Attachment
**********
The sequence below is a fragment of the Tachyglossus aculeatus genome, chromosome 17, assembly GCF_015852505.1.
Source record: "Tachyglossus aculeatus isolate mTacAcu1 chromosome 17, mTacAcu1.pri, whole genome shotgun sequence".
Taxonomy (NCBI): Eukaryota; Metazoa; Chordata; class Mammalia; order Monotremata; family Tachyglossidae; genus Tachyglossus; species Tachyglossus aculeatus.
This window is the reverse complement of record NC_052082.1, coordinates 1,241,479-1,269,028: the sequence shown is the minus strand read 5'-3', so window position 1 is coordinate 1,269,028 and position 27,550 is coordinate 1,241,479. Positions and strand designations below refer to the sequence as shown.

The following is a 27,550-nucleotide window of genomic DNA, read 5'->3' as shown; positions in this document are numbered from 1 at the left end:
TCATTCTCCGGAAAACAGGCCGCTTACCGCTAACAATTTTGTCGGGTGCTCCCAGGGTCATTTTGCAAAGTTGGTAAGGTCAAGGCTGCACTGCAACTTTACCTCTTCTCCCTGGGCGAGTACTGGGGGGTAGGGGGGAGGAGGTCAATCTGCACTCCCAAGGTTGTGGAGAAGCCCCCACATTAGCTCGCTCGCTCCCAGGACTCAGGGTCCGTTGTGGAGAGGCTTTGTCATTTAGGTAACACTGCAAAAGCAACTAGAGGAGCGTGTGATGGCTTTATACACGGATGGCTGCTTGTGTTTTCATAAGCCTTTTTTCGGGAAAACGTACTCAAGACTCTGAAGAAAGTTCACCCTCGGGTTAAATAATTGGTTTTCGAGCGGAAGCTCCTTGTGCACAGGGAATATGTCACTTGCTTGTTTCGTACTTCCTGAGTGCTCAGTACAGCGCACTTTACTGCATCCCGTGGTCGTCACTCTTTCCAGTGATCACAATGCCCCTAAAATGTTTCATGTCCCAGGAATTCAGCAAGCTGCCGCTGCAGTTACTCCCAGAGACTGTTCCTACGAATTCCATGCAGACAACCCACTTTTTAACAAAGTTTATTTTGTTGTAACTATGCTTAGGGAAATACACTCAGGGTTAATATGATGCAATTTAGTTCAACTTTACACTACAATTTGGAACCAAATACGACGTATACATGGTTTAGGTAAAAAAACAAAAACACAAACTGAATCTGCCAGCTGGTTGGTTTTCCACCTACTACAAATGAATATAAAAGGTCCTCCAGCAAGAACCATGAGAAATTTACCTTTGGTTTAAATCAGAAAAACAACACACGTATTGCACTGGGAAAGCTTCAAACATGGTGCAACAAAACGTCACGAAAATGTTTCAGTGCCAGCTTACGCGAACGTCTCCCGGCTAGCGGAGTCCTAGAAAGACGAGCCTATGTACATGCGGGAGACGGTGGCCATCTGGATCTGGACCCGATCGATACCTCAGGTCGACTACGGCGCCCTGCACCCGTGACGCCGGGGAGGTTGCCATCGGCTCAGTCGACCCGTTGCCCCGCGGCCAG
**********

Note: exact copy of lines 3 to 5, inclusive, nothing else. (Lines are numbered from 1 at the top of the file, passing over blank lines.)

Taxonomy (NCBI): Eukaryota; Metazoa; Chordata; class Mammalia; order Monotremata; family Tachyglossidae; genus Tachyglossus; species Tachyglossus aculeatus.
This window is the reverse complement of record NC_052082.1, coordinates 1,241,479-1,269,028: the sequence shown is the minus strand read 5'-3', so window position 1 is coordinate 1,269,028 and position 27,550 is coordinate 1,241,479. Positions and strand designations below refer to the sequence as shown.

The following is a 27,550-nucleotide window of genomic DNA, read 5'->3' as shown; positions in this document are numbered from 1 at the left end: